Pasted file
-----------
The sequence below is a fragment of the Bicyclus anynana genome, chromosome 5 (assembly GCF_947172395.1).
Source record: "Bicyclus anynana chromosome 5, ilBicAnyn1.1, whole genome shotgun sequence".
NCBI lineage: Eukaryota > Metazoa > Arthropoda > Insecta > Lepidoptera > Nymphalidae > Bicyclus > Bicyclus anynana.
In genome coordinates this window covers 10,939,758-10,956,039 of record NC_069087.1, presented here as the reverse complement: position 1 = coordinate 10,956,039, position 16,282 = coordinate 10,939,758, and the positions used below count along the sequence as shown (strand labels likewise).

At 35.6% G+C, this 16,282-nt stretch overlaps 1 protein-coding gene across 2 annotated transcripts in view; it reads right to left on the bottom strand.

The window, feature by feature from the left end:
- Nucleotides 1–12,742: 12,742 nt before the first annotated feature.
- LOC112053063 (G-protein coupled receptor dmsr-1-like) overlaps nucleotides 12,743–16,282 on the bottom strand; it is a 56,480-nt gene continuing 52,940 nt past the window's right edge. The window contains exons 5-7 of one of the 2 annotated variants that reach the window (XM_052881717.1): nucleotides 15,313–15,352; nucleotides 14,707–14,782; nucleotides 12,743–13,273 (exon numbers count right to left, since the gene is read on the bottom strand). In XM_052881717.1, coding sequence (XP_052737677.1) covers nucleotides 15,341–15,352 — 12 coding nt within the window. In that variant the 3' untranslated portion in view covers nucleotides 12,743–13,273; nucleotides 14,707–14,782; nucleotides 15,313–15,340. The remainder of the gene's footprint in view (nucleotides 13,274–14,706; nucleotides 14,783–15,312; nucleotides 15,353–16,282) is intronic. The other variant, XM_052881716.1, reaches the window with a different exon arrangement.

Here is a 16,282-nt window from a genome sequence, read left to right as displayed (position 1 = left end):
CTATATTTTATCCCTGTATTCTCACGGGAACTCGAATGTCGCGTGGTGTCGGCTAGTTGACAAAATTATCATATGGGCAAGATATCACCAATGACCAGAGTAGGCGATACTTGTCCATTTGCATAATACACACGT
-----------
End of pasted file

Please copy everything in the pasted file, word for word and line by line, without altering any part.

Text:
The sequence below is a fragment of the Bicyclus anynana genome, chromosome 5 (assembly GCF_947172395.1).
Source record: "Bicyclus anynana chromosome 5, ilBicAnyn1.1, whole genome shotgun sequence".
NCBI lineage: Eukaryota > Metazoa > Arthropoda > Insecta > Lepidoptera > Nymphalidae > Bicyclus > Bicyclus anynana.
In genome coordinates this window covers 10,939,758-10,956,039 of record NC_069087.1, presented here as the reverse complement: position 1 = coordinate 10,956,039, position 16,282 = coordinate 10,939,758, and the positions used below count along the sequence as shown (strand labels likewise).

At 35.6% G+C, this 16,282-nt stretch overlaps 1 protein-coding gene across 2 annotated transcripts in view; it reads right to left on the bottom strand.

The window, feature by feature from the left end:
- Nucleotides 1–12,742: 12,742 nt before the first annotated feature.
- LOC112053063 (G-protein coupled receptor dmsr-1-like) overlaps nucleotides 12,743–16,282 on the bottom strand; it is a 56,480-nt gene continuing 52,940 nt past the window's right edge. The window contains exons 5-7 of one of the 2 annotated variants that reach the window (XM_052881717.1): nucleotides 15,313–15,352; nucleotides 14,707–14,782; nucleotides 12,743–13,273 (exon numbers count right to left, since the gene is read on the bottom strand). In XM_052881717.1, coding sequence (XP_052737677.1) covers nucleotides 15,341–15,352 — 12 coding nt within the window. In that variant the 3' untranslated portion in view covers nucleotides 12,743–13,273; nucleotides 14,707–14,782; nucleotides 15,313–15,340. The remainder of the gene's footprint in view (nucleotides 13,274–14,706; nucleotides 14,783–15,312; nucleotides 15,353–16,282) is intronic. The other variant, XM_052881716.1, reaches the window with a different exon arrangement.

Here is a 16,282-nt window from a genome sequence, read left to right as displayed (position 1 = left end):
CTATATTTTATCCCTGTATTCTCACGGGAACTCGAATGTCGCGTGGTGTCGGCTAGTTGACAAAATTATCATATGGGCAAGATATCACCAATGACCAGAGTAGGCGATACTTGTCCATTTGCATAATACACACGT